Voices muffled

What price must journalists pay should they diverge from the pack? Pearson riffed off a partial list of journalists who have been censored or fired by CanWest Global for their views: Peter Worthington, father-in-law of David Frum, who wrote a piece critical of CanWest and had his columns pulled from the Windsor Star; Doug Cuthand, a First Nations columnist who wrote a piece comparing Palestinians to Canada's natives, and had it spiked; Stephen Kimber, columnist for 15 years with the Halifax Daily News who quit after his column was pulled; Lawrence Martin, fired by CanWest for his views on Chretien; and four reporters at the Regina Leader Post who were suspended for complaining that CanWest had censored a story by a fellow reporter.

With due professionalism, Pearson refrained from criticizing the Asper family at the helm of CanWest Global and instead allowed CEO Leonard Asper to speak for himself by quoting from his recent speech on Israeli-Palestinian coverage in which he accused journalists of being socialists, anti-Semitic, and/or just plain lazy. (Nor did she refer to the controversy surrounding the Post's founder and previous owner Conrad Black, who made his own habit of inappropriate editorial interference in Canadian newsrooms, and now stands accused of receiving millions in unauthorized "payments" from the public company he headed.)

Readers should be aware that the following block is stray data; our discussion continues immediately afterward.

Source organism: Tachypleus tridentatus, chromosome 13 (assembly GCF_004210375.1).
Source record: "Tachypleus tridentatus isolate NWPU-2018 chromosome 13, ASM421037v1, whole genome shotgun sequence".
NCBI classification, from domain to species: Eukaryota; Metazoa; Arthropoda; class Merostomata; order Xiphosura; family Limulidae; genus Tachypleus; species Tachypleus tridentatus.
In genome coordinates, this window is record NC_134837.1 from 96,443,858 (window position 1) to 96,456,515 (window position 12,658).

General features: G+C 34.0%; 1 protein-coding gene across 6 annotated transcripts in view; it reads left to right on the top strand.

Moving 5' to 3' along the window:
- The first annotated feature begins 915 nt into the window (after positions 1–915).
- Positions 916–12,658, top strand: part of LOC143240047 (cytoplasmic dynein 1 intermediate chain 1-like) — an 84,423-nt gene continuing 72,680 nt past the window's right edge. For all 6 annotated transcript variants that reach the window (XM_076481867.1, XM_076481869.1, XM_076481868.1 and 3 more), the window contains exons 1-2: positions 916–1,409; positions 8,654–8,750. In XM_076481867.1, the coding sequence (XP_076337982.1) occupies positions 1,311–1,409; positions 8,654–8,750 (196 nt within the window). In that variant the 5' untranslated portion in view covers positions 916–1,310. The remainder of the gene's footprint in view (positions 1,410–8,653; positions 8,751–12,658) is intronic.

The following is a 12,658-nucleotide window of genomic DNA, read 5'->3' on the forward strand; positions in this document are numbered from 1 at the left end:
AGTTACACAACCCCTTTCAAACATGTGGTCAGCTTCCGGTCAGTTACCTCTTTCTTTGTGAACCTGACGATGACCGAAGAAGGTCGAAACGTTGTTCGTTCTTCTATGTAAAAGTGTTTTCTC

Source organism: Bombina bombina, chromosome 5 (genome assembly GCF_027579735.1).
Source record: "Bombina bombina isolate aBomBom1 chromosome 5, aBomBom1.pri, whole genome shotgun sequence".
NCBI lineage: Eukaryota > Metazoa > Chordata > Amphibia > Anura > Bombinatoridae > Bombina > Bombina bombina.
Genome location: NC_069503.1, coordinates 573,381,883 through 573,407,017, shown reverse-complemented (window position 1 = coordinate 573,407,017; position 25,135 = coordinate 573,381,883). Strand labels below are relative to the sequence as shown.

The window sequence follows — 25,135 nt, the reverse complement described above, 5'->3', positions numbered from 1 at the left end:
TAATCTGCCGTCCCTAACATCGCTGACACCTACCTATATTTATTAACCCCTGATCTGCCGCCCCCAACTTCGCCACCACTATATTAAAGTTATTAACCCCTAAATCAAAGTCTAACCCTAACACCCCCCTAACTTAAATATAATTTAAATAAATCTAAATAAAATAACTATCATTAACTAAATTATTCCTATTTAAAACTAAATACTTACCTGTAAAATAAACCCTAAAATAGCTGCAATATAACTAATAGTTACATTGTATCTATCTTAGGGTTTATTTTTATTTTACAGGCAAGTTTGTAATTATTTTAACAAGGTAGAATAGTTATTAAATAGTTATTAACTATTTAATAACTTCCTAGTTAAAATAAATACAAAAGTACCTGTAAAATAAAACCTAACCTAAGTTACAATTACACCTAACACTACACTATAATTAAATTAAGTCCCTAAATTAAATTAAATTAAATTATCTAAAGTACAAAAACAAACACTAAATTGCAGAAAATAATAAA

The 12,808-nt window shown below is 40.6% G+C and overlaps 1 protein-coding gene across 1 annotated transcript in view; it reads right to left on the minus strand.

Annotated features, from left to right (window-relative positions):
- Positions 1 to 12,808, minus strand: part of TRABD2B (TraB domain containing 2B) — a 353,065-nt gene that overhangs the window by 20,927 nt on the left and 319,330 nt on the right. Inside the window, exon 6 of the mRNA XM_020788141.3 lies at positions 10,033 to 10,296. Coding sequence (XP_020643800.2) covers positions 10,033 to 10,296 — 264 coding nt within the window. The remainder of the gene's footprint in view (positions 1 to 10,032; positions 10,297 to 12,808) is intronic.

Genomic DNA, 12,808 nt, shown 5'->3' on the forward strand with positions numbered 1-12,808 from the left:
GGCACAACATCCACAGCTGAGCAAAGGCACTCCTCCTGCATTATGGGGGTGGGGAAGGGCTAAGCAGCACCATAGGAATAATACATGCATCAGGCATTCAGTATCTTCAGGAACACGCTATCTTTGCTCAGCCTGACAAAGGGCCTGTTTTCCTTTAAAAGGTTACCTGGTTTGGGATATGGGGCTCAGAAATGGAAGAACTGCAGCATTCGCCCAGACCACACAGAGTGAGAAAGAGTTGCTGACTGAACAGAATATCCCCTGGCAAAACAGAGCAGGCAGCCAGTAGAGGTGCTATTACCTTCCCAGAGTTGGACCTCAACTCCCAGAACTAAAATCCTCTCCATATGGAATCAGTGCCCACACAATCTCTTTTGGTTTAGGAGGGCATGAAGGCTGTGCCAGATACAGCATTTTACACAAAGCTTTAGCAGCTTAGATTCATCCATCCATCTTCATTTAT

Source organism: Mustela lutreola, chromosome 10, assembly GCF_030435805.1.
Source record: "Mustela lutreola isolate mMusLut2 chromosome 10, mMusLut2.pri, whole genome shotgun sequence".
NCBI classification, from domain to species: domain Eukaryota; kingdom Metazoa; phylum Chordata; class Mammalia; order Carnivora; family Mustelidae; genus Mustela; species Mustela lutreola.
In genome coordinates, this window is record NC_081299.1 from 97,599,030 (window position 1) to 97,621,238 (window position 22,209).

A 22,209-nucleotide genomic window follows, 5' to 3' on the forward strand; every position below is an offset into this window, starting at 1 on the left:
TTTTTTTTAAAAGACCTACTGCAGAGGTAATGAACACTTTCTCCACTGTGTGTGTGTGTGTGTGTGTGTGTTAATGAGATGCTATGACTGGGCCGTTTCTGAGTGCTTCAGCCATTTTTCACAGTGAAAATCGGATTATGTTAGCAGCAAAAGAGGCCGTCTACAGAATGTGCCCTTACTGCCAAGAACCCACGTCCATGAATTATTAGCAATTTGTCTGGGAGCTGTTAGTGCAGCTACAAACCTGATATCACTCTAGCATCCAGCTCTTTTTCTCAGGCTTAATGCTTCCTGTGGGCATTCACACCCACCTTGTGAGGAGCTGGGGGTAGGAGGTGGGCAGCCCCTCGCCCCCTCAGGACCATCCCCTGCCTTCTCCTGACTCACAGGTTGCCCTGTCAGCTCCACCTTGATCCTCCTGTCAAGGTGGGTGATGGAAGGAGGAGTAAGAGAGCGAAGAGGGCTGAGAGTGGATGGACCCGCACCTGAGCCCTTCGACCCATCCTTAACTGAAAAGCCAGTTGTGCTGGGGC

Pearson's lecture, organized by ADALA, the Canadian Arab Justice Committee, avoided taking sides in the ongoing Middle East debate. Rather, it called for a return to a plurality of voices in what has become a one-note media chorus.

If, as Pearson observed, "Americans are very busy entertaining themselves to death," Canadian journalists, from their observation posts on the outskirts of empire, have a critical role to play.

Deborah Campbell is a Vancouver writer and associate editor at Adbusters magazine. Her book of reportage, This Heated Place, will be released in the U.S. this spring.  [Tyee]